Highly accomplished tournament angler Rich Tudor stops atop the famous Key West flats to put things in perspective for his close friend and TV co-host Tom Rowland. “Tom takes these big 20-pound ‘cudas for granted — he lives here, but we don’t have near as many big barracudas where I live up at Islamorada,” says Tudor.
Tudor stands atop the front deck looking, searching, and hunting for white holes along the underwater surface of these famed flats. He’s looking for patches of white hard bottom framed in darker sea grass that big Barracudas use as a hunting blind.
The goal is to spot these toothy torpedo hunters before they spot you and grow speculative of whether they are the hunted or the hunters. Tudor tends to favor a topwater, or a soft jerkbait worked barely sub-surface on a 4/0 hook. He catapults the baits as far as he can with 7-foot long Quantum Cabo model CBIS701MHA rod.
Once the bait touches down, Tudor beats on the conscious of the clients he guides to be sure their line is laying tight and smooth on the spool before engaging the reel to avoid nasty line loops. Then the rhythm begins. It’s a fast rhythm that dances the lure in place to let the cudas know you’re in their personal space. And once confident he’s awakened them, the dancing in place stops, and Rich rips the bait back to the boat with a Quantum Catalyst Size 40 reel as if the bait is running for its life.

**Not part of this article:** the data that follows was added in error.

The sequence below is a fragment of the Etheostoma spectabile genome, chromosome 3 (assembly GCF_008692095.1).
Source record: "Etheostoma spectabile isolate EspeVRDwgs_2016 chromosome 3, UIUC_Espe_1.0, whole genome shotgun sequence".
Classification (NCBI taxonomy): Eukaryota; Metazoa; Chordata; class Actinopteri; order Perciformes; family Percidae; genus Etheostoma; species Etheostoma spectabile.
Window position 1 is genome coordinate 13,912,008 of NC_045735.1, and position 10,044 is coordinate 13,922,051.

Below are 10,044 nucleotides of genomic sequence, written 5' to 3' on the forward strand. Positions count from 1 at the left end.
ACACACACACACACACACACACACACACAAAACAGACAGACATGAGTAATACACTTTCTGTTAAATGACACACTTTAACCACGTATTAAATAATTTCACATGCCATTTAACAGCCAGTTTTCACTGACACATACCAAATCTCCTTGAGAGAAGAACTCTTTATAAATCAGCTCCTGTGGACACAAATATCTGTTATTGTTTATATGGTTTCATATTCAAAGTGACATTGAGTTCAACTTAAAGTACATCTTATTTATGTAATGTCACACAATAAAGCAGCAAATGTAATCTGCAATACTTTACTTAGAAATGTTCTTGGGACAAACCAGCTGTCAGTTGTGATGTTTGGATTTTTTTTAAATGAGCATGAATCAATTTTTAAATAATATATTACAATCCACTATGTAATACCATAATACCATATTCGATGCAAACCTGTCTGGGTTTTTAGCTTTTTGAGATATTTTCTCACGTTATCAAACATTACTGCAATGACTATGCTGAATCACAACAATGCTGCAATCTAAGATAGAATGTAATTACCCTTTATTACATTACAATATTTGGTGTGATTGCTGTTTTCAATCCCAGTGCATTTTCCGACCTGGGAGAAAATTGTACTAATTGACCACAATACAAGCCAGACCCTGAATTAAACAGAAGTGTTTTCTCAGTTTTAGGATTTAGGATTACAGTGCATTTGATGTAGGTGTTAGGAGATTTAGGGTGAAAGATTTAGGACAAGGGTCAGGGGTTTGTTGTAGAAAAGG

Rhythm is important in this dance – move too slow, and the barracuda senses the music isn’t right and turns away – but move too fast, and you lose the opportunity for a good hook set and watch your 20-pound dance partner swim away.
On this warm winter day in extreme south Florida, the 36-year-old co-host of Saltwater Experience TV has all the right rhythm. The 10-pound braided line, an 18″ fluorocarbon leader and a 40-pound steel leader that serves as the three-part link between Tudor and the cudas gets double-dog taught and rips through slight surface chop several times.
Tudor pauses again from his place on the front deck to put things in perspective once more. “I don’t care who you are, or what you fish for, you can’t help but get fired up when a barracuda as big as the ones we’re catching hunts down and smashes your lure.”